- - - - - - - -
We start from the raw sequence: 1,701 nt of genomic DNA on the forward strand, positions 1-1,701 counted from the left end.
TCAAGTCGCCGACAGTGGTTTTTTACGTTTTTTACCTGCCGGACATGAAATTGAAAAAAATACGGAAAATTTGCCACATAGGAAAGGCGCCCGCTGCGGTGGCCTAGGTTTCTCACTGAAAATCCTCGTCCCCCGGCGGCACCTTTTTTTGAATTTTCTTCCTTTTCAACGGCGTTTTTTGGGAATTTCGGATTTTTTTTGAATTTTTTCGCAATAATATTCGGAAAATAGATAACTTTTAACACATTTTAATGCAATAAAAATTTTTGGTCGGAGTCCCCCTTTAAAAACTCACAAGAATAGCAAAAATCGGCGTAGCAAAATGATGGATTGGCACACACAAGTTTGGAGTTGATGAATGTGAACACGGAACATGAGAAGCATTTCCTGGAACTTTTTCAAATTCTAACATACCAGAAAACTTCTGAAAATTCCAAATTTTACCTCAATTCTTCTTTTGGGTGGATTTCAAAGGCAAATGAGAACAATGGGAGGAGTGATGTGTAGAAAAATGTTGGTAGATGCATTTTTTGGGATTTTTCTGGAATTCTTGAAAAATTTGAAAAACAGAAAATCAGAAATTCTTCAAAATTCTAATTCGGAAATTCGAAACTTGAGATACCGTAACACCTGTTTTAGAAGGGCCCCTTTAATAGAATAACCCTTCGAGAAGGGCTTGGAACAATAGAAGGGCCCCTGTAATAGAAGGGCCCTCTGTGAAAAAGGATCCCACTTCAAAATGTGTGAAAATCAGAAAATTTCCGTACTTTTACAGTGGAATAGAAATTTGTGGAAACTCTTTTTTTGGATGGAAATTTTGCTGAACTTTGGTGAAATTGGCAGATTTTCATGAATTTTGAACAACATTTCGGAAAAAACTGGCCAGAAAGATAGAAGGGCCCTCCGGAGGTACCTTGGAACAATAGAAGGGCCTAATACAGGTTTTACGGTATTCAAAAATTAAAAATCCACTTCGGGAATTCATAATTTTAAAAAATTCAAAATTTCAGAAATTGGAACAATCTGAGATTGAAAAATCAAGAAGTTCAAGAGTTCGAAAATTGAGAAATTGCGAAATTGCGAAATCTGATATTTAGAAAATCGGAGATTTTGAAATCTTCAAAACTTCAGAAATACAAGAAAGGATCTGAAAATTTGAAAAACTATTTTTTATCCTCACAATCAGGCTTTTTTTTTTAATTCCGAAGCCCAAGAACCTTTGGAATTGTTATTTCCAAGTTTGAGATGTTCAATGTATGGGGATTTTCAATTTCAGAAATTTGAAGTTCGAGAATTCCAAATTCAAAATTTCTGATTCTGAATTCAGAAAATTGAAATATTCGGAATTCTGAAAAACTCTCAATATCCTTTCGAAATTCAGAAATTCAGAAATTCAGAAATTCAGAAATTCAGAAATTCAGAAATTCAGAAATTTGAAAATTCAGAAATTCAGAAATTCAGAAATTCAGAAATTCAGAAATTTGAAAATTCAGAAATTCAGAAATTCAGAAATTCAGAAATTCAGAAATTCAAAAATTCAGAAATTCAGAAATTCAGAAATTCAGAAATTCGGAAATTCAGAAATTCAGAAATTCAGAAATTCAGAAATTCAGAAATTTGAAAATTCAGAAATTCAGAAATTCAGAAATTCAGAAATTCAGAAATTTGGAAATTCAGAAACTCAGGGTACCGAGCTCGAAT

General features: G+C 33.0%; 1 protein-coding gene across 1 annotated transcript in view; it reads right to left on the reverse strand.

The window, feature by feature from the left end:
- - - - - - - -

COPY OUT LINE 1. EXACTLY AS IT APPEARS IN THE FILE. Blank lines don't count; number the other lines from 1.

We start from the raw sequence: 1,701 nt of genomic DNA on the forward strand, positions 1-1,701 counted from the left end.